There is never a dull moment in teaching is there? I’ve begun teaching a new level of students this year. They are about 2 levels up from my previous level and approximately at a grade 4 standard.
The main difference I see at this level is that the students generally have more confidence in speaking. They can communicate in most social situations and can articulate their basic needs. In writing, most are able to express their thoughts in a few simple sentences with some quite capable of writing a short paragraph ( with basic inaccuracies still evident). A few of the students are still reading at grade 2 level but most have no problem working with grade 3 and 4 level texts when their learning experiences have been highly scaffolded. And best of all… They can listen and comprehend lessons quite well.
Here’s to a new 10 week cycle!
I certainly do not advocate teaching grammar out of context. However, the esl learner must be made aware of the grammar that “native” speakers have naturally assimilated. This knowledge can bridge the gap between those who have the instinctive awareness of how their language functions, and those for whom the complexities of the language overshadow their ability to make meaning.
I have been teaching the basic level group this term. They had about 3 months or more of lessons in English before coming into my class for the 10 week programme. In such a short timeframe, it is impossible to address all their needs but I have found that there are some grammatical structures that must be addressed to enable quality writing, reading and speaking at this level to occur.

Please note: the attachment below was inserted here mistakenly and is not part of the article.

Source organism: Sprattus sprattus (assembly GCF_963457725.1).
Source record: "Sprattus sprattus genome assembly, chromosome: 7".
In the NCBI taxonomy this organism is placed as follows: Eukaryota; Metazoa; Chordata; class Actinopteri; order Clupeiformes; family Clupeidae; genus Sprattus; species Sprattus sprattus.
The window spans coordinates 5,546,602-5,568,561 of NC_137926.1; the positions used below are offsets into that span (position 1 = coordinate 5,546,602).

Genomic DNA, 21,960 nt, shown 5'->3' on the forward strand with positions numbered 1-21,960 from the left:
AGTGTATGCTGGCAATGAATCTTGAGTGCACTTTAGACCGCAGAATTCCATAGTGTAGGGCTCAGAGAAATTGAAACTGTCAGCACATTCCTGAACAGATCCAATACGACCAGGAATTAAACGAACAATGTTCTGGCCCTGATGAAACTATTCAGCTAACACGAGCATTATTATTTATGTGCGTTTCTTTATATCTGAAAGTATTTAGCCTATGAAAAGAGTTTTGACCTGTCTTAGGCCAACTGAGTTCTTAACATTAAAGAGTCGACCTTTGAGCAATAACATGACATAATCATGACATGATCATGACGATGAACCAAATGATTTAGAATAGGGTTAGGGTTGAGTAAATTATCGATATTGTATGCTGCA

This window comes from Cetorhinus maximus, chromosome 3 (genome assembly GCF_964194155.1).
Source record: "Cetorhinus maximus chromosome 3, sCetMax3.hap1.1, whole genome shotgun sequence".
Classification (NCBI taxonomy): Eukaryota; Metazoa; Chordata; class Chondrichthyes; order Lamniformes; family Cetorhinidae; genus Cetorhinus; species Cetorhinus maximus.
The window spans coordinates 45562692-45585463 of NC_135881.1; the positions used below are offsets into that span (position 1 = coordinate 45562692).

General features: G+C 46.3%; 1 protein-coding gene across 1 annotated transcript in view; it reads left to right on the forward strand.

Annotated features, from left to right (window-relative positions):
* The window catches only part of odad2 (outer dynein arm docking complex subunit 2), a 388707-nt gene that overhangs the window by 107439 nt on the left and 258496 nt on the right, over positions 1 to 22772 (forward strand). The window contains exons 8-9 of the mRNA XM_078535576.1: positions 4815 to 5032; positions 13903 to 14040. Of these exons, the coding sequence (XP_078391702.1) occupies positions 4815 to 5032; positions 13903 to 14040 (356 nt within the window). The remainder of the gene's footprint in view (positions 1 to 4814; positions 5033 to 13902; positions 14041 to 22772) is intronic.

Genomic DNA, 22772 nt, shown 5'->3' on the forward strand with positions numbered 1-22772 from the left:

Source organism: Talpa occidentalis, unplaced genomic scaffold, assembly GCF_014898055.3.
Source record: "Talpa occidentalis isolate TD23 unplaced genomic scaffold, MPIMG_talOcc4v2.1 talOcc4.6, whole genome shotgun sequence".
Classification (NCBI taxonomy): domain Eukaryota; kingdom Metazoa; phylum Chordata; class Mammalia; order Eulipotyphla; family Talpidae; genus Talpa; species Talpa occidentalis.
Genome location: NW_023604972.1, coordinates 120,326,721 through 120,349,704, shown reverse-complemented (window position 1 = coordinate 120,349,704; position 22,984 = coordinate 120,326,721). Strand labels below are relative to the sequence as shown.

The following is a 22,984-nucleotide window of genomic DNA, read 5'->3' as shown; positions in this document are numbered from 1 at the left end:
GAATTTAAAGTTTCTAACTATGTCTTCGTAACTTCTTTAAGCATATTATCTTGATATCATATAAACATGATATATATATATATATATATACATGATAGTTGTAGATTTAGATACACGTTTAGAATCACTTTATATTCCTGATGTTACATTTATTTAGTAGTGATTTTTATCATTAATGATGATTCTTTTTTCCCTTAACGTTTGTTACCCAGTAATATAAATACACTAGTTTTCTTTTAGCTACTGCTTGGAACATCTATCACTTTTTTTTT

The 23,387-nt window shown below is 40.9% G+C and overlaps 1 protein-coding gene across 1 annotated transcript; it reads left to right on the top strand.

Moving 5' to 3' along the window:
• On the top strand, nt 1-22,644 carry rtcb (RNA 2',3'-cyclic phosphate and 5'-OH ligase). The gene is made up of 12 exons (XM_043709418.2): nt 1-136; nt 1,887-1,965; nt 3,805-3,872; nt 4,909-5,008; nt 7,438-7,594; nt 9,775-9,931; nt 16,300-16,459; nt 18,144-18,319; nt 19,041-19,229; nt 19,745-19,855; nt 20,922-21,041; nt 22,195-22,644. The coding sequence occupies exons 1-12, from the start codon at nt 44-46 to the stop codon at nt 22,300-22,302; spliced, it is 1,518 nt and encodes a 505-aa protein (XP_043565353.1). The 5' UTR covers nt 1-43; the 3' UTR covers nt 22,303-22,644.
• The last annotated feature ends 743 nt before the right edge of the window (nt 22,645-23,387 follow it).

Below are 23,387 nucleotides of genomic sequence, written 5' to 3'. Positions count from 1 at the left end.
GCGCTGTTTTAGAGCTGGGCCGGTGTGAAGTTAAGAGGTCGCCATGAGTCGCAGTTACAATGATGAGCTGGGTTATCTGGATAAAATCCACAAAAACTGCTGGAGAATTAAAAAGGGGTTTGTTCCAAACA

The following grammatical structures need to be addressed.
– nouns ( common, proper nouns )
– nouns ( people, place, things)
– nouns ( countable, uncountable)
-verbs (regular and irregular)
– subject verb agreement( when teaching the present tense)
– tenses (present, continuous, past)
-verbs – the structure of the infinitive ( at a very basic level in such an intensive course)
– pronouns ( possessive – addressed first because it ties in nicely to the use of nouns)
-pronouns ( subject and object)
– prepositions and prepositional phrases of place and time
It’s the start of the new year and the first challenge I have come to is the range of students I have in the class. Some of them have come into this Intensive English class at 13 years old, after 2 to 3 years in the primary school. Others are new arrivals with between 1 to 3 months experience learning in Australia.
The standard of English is so different. The majority have already developed good decoding skills; Only 2 will require intensive work on their basic sounds. Many have a strong basic math background. So some of the basic work that I used to have to cover intensively do not need such attention now.
My first focus is on how to differentiate in the classroom. This week I will be organising the students into ability groups so that they can develop their learning at their own pace. Step 1 will be the planning of the tables. Step 2 will be the organisation of learning activities and preparation of materials. Here’s to a busy week ahead.